Russia's closely watched trial of former oil tycoon Mikhail Khodorkovsky revealed a lot more than just the business dealings of one of the country's most powerful and prosperous men. For many Russians, the court's ruling exposed a crack in the political unity that keeps Prime Minister Vladimir Putin and President Dmitry Medvedev comfortably in power. Is Russia's rule of law suffering manipulation by executive power?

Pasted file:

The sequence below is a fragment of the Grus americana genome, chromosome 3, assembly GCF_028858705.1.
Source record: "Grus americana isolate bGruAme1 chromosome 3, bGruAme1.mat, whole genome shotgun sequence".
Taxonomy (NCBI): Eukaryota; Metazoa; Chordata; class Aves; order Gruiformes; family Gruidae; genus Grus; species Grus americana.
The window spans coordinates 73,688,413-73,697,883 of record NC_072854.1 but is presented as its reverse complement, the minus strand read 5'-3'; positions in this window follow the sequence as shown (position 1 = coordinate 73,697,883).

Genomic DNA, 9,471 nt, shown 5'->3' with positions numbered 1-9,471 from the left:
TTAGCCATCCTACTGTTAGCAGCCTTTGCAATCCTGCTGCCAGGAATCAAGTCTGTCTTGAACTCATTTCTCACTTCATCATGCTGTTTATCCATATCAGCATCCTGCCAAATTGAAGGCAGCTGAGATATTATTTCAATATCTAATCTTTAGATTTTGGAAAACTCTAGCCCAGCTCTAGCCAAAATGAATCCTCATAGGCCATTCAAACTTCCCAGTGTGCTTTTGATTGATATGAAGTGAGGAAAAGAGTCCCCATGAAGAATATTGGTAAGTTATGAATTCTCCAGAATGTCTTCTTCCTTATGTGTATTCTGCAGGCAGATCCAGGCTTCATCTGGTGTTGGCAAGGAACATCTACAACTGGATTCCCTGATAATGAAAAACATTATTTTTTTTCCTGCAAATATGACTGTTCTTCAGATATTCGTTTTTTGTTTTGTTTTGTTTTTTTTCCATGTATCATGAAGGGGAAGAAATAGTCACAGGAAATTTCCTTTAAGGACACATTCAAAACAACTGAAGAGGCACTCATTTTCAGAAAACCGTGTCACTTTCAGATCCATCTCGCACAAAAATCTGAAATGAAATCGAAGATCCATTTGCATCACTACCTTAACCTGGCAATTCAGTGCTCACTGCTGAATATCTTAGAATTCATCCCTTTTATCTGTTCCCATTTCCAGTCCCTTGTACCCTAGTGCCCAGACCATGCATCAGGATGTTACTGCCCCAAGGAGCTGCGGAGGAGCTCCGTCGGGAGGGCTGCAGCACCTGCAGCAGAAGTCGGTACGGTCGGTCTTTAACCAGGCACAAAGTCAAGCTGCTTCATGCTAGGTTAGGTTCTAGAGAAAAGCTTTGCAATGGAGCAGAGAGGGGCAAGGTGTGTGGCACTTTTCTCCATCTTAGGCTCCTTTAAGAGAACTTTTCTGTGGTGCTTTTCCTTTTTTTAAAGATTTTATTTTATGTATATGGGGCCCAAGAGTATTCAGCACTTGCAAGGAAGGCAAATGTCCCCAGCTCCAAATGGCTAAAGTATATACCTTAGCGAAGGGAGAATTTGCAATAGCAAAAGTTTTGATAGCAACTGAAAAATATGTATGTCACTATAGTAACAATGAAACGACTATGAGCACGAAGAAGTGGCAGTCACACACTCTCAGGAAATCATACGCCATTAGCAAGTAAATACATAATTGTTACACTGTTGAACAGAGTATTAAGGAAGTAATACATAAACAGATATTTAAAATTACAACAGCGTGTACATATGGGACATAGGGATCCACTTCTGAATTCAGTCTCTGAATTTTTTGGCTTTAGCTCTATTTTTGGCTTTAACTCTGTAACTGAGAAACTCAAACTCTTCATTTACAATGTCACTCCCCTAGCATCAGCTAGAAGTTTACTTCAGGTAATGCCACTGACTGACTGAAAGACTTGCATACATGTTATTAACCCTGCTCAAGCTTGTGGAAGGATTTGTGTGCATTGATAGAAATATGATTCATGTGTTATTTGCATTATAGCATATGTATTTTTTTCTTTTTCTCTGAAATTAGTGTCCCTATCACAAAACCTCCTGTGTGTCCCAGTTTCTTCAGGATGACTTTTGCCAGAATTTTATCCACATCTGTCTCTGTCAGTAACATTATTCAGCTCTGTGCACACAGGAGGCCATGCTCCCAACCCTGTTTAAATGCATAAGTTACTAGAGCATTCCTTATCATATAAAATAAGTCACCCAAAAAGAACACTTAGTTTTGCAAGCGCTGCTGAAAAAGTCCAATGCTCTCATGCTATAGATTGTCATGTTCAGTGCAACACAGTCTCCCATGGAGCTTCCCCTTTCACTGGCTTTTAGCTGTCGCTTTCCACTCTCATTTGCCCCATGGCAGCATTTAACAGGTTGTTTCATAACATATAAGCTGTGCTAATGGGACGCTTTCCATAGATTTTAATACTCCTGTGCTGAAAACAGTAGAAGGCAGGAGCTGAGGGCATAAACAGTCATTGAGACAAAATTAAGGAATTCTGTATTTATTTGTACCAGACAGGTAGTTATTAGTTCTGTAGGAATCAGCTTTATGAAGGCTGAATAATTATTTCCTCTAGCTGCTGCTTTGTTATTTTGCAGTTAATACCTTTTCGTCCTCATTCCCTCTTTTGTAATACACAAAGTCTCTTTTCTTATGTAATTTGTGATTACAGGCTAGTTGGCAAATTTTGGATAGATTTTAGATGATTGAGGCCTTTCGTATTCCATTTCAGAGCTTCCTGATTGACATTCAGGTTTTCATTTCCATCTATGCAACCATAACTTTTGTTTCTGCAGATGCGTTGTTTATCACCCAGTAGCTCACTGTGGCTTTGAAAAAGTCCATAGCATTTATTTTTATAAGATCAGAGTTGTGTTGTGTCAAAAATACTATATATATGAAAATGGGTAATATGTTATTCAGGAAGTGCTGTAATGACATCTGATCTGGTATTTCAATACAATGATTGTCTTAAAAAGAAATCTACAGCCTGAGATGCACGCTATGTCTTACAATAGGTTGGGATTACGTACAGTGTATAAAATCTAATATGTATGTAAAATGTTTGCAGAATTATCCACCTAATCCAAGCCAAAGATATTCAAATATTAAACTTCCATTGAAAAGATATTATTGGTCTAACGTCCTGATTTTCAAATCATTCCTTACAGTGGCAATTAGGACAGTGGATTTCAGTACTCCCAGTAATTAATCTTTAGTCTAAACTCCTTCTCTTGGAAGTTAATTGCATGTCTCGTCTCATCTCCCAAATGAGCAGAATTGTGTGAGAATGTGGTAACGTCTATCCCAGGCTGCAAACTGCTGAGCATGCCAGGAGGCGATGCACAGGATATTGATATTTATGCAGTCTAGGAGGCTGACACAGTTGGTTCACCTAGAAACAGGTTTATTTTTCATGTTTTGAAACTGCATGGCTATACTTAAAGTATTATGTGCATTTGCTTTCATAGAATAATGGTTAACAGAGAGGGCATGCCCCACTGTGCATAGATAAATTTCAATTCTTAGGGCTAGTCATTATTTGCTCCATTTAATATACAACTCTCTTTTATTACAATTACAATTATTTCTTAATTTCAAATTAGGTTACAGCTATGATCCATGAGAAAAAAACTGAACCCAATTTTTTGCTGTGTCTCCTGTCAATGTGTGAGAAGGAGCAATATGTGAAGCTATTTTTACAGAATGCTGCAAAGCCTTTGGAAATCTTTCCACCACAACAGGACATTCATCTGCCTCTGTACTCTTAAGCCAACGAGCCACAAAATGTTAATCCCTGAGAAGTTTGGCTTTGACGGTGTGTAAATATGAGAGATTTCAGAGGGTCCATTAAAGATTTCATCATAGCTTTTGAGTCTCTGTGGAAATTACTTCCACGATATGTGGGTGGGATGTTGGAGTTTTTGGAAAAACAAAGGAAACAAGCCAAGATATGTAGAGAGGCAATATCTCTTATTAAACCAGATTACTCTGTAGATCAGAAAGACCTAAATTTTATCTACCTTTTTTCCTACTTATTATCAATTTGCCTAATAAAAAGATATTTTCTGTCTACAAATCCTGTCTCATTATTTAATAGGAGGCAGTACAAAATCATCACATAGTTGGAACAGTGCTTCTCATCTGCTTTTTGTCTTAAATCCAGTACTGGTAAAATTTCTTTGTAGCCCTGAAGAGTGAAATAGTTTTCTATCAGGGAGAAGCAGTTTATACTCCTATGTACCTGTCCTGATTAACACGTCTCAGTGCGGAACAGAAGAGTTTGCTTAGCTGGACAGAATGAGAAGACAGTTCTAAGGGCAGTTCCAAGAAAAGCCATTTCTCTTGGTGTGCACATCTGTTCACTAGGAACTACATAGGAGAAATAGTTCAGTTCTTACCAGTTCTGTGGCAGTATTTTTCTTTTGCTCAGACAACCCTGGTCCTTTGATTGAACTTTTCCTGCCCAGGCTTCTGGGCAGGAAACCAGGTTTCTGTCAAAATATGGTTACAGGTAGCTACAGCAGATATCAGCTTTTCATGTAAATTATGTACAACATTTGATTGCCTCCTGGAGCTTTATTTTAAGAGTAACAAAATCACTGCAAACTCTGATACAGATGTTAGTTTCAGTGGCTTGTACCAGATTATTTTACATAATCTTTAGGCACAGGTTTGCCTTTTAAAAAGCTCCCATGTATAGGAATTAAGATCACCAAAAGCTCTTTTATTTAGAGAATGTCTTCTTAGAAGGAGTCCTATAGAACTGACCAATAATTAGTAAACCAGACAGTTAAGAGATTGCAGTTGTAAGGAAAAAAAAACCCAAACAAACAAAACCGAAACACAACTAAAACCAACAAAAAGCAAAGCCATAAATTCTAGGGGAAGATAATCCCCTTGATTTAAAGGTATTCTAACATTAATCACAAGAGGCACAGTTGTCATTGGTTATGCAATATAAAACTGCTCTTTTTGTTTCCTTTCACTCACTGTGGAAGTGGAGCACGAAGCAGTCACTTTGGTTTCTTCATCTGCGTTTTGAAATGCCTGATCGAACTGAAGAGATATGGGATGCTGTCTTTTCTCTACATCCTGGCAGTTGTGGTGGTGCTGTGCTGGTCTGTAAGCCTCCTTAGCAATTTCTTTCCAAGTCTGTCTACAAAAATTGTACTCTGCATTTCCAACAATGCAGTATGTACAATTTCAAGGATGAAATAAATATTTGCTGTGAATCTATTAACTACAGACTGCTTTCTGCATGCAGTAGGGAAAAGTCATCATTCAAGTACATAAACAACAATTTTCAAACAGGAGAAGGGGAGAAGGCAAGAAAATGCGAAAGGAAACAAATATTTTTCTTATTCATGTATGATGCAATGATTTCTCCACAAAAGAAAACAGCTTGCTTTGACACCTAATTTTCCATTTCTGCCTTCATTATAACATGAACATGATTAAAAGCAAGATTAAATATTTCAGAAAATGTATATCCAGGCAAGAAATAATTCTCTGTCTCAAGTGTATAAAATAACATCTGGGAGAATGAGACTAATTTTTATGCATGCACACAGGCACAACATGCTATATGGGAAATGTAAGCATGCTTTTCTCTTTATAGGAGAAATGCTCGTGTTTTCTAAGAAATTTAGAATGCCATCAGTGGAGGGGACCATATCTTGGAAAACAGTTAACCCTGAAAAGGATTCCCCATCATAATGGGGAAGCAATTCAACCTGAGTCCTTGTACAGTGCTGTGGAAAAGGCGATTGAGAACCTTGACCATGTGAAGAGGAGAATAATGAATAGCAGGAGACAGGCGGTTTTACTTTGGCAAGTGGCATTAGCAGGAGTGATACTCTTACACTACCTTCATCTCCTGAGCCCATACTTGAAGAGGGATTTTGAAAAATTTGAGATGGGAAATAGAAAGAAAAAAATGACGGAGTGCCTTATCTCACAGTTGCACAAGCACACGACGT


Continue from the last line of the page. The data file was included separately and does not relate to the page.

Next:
Khodorkovsky, the former head of Russia's Yukos oil company, was found guilty of money laundering and of stealing about 25 billion dollars of oil revenue in the years after the breakup of the Soviet Union. Vladimir Putin has gone on record as saying that the man ?should sit in a jail? for the severity of his crimes. Khodorkosky's supporters argue that the he is only guilty of angering Putin, and that the trial is politically motivated. We discuss the details and what this trial portends for the future of Russia's political playing field with New York Times Moscow Bureau Chief Clifford Levy.
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